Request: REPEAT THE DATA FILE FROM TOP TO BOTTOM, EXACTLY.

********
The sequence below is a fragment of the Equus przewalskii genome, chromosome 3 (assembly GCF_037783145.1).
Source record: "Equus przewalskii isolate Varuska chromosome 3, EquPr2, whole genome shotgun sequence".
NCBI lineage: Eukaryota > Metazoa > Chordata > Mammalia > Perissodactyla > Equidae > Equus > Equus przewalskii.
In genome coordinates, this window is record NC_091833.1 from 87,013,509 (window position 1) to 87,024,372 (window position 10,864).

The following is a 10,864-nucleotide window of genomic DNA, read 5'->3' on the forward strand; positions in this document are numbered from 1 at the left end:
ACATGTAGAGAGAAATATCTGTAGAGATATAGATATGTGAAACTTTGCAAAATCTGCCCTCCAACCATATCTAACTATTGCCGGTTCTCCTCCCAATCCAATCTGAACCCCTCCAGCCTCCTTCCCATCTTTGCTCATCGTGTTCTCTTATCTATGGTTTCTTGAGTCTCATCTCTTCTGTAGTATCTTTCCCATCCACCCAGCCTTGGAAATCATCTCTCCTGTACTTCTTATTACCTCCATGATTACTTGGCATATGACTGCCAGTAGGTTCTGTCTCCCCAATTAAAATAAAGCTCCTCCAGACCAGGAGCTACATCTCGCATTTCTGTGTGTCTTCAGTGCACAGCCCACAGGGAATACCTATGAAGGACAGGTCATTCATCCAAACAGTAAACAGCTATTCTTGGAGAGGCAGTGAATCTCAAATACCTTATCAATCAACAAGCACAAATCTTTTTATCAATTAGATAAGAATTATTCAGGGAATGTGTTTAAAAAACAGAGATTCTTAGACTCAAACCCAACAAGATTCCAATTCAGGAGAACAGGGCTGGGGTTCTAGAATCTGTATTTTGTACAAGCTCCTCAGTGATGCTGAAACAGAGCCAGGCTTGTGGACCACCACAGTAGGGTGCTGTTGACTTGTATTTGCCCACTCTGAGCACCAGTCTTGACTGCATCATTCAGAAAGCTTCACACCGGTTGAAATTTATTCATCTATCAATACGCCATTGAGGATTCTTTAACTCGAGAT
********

The sequence below is a fragment of the Equus przewalskii genome, chromosome 3 (assembly GCF_037783145.1).
Source record: "Equus przewalskii isolate Varuska chromosome 3, EquPr2, whole genome shotgun sequence".
NCBI lineage: Eukaryota > Metazoa > Chordata > Mammalia > Perissodactyla > Equidae > Equus > Equus przewalskii.
In genome coordinates, this window is record NC_091833.1 from 87,013,509 (window position 1) to 87,024,372 (window position 10,864).

The following is a 10,864-nucleotide window of genomic DNA, read 5'->3' on the forward strand; positions in this document are numbered from 1 at the left end:
ACATGTAGAGAGAAATATCTGTAGAGATATAGATATGTGAAACTTTGCAAAATCTGCCCTCCAACCATATCTAACTATTGCCGGTTCTCCTCCCAATCCAATCTGAACCCCTCCAGCCTCCTTCCCATCTTTGCTCATCGTGTTCTCTTATCTATGGTTTCTTGAGTCTCATCTCTTCTGTAGTATCTTTCCCATCCACCCAGCCTTGGAAATCATCTCTCCTGTACTTCTTATTACCTCCATGATTACTTGGCATATGACTGCCAGTAGGTTCTGTCTCCCCAATTAAAATAAAGCTCCTCCAGACCAGGAGCTACATCTCGCATTTCTGTGTGTCTTCAGTGCACAGCCCACAGGGAATACCTATGAAGGACAGGTCATTCATCCAAACAGTAAACAGCTATTCTTGGAGAGGCAGTGAATCTCAAATACCTTATCAATCAACAAGCACAAATCTTTTTATCAATTAGATAAGAATTATTCAGGGAATGTGTTTAAAAAACAGAGATTCTTAGACTCAAACCCAACAAGATTCCAATTCAGGAGAACAGGGCTGGGGTTCTAGAATCTGTATTTTGTACAAGCTCCTCAGTGATGCTGAAACAGAGCCAGGCTTGTGGACCACCACAGTAGGGTGCTGTTGACTTGTATTTGCCCACTCTGAGCACCAGTCTTGACTGCATCATTCAGAAAGCTTCACACCGGTTGAAATTTATTCATCTATCAATACGCCATTGAGGATTCTTTAACTCGAGAT